The overall organization of the urban campus located on the Saclay Plateau's southern side develops out of the fundamental role played by a fully developed network of parks.
With the decision of employing a high built density, around a hundred and eighty hectares has been freed up across the heart of the campus for the creation of a varied landscape that runs up alongside the surrounding agricultural and protected natural spaces of the plateau. On the side housing the Ecole Polytechnique area, this thick border broadens into becoming a ninety-hectare naturalist park, and a space where the reconciliation of two worlds long opposed, the city and the countryside, is again reenacted.
Essential to the creation of this intermediate landscape is a successful marriage of ecology and engineering, and there indeed exists an economic approach to such ecological engineering at the city's disposal. The main levers for putting it into operation include: creating a comprehensive strategy for water, ground, and waste management; necessitating the implementation of compensatory ecological measures with the construction of new neighborhoods; reestablishing continuity within both the city's blue and green fabric.
The created border landscape not only provides a physically coherent space for these ecological resources, but establishes at the same time an adequately sized public space. A number of large pools, employed in water management, are linked together through a succession of additional ornamental water features, to complete and visually extend the natural lake on site, helping more fully integrate habitats for flora and fauna within the area. A number of delicate embankments, as well as forested areas given over to protected natural species, will remain off limits to the public. However, other spaces will be created with diverse functions in mind. Clearings ideal for picnics, fields for sports, new networks of bike and walking paths connecting the campus to its surrounding environment.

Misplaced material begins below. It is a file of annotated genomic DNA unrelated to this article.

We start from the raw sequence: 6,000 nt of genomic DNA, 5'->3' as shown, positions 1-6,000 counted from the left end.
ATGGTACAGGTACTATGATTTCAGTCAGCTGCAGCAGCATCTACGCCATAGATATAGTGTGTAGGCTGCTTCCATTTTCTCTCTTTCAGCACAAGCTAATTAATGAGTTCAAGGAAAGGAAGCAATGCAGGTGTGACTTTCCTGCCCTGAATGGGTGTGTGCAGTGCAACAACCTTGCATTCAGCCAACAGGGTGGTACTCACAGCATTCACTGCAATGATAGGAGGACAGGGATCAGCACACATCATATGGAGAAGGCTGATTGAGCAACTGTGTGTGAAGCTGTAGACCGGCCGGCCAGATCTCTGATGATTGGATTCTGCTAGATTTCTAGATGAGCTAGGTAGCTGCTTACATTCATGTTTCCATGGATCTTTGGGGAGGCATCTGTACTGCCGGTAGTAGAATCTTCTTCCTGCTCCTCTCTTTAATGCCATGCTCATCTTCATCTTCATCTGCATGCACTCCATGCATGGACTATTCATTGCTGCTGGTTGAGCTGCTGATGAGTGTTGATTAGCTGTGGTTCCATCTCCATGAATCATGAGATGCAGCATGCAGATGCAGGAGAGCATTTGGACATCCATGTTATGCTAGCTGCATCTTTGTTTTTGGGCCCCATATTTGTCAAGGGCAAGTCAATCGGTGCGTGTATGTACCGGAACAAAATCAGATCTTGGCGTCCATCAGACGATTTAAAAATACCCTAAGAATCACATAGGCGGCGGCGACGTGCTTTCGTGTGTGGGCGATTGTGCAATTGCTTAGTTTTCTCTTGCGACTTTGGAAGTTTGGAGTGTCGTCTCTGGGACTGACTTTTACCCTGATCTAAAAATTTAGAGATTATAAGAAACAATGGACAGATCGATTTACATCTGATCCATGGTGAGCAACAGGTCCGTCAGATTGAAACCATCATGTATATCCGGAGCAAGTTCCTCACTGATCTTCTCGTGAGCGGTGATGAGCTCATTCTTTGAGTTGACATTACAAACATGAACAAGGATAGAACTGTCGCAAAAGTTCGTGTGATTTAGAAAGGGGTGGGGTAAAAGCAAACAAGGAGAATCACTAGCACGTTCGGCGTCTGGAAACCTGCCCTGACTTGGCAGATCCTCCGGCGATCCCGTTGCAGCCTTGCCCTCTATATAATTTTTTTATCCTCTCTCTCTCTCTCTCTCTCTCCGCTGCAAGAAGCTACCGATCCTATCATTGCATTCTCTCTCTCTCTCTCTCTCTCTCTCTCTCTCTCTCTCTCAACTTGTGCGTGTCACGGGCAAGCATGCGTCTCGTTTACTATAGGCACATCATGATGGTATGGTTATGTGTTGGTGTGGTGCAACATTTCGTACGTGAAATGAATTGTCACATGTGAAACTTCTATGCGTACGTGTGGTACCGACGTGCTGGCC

The naturalist park provides both a space where shared ecological services can be housed, as well as spaces where experiences, activities, and exchanges can take place. Only this double purpose and functioning allows for the creation of this vast park open to the public, which neither the campus, nor the agricultural sector surrounding, would have authorized, or financed.
Etablissement public d'aménagement Paris-Saclay (EPAPS)
MDP Michel Desvigne Paysagiste